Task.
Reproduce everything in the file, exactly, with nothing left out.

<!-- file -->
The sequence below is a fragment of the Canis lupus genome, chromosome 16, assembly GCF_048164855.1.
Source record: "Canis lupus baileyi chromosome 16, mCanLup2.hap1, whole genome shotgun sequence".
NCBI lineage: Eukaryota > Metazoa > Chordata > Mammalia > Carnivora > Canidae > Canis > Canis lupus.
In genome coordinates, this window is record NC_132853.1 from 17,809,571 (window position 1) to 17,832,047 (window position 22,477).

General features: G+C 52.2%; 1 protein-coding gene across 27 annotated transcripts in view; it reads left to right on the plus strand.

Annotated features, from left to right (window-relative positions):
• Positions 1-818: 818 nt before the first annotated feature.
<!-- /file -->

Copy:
The sequence below is a fragment of the Canis lupus genome, chromosome 16, assembly GCF_048164855.1.
Source record: "Canis lupus baileyi chromosome 16, mCanLup2.hap1, whole genome shotgun sequence".
NCBI lineage: Eukaryota > Metazoa > Chordata > Mammalia > Carnivora > Canidae > Canis > Canis lupus.
In genome coordinates, this window is record NC_132853.1 from 17,809,571 (window position 1) to 17,832,047 (window position 22,477).

General features: G+C 52.2%; 1 protein-coding gene across 27 annotated transcripts in view; it reads left to right on the plus strand.

Annotated features, from left to right (window-relative positions):
• Positions 1-818: 818 nt before the first annotated feature.